My stepdad was actually the person who got me into soccer, driving me to all those practices and games. When I was on the soccer field, I was so focussed that it allowed me to just forget about whatever else in life might have been making me sad or upset or whatever it may be. I just kept going forward, and the sport kept taking me to new teams, new states, new countries, and eventually I was like: “OK, wow, I might be able to make a living from this.”

Looking back on it now, I realize that I owe my success to Stephanie and Derek Steffen. I owe my entire career to their support and encouragement. 

They are my inspiration and my role models in the way they manage to spread peace, love and kindness in everything they do – not easy, while raising five kids.

Growing up, if you have just one person that believes in you and wants you to succeed, and you have the right environment, that can make all the difference. I was so fortunate to have two people who believed in me and would do whatever they could to help me succeed. I am so grateful for that. I was lucky. Everyone needs that in their life. But not everyone gets it. I think about that a lot.

A few years back, during Christmas vacation, my mom and I were talking about how I could potentially use my platform to give back and have an impact on issues that are important to me. We were already talking about setting up a charity, and I wanted to honor the example my mom had set for me. But I didn’t know how, or where to direct the effort. There are so many worthy causes, right?

Then, a few months later, on May 25, 2020, George Floyd was murdered.

I was playing out in Düsseldorf, when it happened, and everyone was in Covid lockdown. I can’t remember the circumstances of how I first saw the video, honestly. Maybe somebody sent it to me, maybe it was on social media. What I do remember is that I couldn’t make it past 45 seconds. I just couldn't watch. It was too painful.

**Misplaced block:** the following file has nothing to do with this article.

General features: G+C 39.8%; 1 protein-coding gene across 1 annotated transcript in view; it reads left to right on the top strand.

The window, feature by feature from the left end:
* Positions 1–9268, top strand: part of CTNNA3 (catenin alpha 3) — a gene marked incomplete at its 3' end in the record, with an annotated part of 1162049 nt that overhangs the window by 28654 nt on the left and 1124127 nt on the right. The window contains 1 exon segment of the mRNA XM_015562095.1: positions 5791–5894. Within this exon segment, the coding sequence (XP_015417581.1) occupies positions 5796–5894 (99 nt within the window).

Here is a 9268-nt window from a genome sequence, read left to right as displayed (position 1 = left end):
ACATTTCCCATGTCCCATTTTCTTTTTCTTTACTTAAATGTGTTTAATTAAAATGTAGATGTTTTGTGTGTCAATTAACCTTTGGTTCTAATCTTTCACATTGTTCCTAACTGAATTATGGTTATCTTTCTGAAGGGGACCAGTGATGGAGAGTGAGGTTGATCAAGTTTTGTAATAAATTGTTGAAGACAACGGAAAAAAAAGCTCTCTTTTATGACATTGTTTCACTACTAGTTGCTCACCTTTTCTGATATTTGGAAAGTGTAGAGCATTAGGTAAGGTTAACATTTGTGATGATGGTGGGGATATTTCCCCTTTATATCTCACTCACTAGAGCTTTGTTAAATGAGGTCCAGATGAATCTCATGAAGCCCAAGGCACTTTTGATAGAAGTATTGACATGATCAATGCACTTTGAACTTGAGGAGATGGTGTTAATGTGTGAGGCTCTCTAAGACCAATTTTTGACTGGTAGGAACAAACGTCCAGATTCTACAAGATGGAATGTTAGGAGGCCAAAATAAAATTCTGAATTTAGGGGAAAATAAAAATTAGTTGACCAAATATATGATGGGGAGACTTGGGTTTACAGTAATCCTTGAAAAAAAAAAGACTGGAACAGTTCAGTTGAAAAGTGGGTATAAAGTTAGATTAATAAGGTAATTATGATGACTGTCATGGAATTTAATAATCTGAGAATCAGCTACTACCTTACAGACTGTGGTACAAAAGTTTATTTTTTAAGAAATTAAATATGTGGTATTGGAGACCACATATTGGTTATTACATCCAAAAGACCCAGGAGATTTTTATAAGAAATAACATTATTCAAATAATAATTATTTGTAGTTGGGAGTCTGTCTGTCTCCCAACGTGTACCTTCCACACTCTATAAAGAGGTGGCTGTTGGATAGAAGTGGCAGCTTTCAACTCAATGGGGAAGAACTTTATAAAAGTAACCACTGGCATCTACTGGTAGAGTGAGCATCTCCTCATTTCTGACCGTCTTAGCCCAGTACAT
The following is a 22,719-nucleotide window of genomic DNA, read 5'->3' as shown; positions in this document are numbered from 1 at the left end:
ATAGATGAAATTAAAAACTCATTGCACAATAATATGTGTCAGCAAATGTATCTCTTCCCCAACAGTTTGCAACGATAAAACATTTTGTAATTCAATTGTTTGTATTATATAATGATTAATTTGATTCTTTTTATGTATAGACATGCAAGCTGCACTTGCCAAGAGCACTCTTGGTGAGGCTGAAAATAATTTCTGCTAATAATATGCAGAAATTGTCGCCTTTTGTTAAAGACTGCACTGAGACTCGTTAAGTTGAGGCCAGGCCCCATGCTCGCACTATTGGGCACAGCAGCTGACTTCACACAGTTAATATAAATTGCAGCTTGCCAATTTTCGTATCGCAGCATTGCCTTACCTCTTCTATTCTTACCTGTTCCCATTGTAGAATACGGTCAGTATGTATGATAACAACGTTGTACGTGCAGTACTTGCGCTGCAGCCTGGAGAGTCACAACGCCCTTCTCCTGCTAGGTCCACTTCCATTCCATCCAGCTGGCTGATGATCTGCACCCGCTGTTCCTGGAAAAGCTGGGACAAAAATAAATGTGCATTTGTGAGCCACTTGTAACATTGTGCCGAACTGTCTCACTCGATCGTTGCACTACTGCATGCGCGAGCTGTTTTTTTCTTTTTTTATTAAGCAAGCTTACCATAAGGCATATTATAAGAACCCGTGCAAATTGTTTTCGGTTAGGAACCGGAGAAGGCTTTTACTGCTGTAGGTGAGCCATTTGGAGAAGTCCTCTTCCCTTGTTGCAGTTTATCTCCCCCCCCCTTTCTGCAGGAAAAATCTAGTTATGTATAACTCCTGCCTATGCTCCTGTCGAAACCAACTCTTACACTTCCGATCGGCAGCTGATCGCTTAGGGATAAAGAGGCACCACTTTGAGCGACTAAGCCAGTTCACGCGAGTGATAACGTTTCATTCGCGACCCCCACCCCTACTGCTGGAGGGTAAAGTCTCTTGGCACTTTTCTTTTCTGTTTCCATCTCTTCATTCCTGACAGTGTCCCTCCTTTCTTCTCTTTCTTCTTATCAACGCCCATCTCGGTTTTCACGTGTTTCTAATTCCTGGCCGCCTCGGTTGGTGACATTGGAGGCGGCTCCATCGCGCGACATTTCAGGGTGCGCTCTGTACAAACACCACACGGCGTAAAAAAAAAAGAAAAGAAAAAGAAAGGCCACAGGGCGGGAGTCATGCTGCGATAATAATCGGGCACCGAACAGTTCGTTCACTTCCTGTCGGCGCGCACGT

I went through so many emotions in less than a minute: sadness, anger, confusion, disbelief. I was with my sister at the time, and I remember her and I just sitting there in silence. We were 4,000 miles from home, literally in isolation. I wasn’t even seeing my teammates at the time. We were just doing one-on-one training because of all the restrictions. We felt so alone, so powerless. We had no idea what we should do right then.  

But we knew we had to do something.

We joined the protests out on the streets in Germany and, man, it was eye-opening. I couldn’t believe how many people came out for those gatherings. Thousands and thousands of people, of all backgrounds, marching in solidarity with the Black community in America. 

It gives me chills thinking back. 

Zach Steffen in front of goal
Rachel Woolf for The Players' Tribune

Remember, this is half a world away from Minneapolis, during the early stages of a pandemic when people still really didn’t even know what happened if you got Covid. People were scared. A lot of people were dying. And Germany … that place is strict. It’s a place with lots of rules, and where, culturally, people tend to follow those rules to the letter. Everyone was supposed to be quarantining, you know? And yet … here they all were. Mostly people of my generation, out on the streets, taking that risk to come together and say: “Enough is enough.”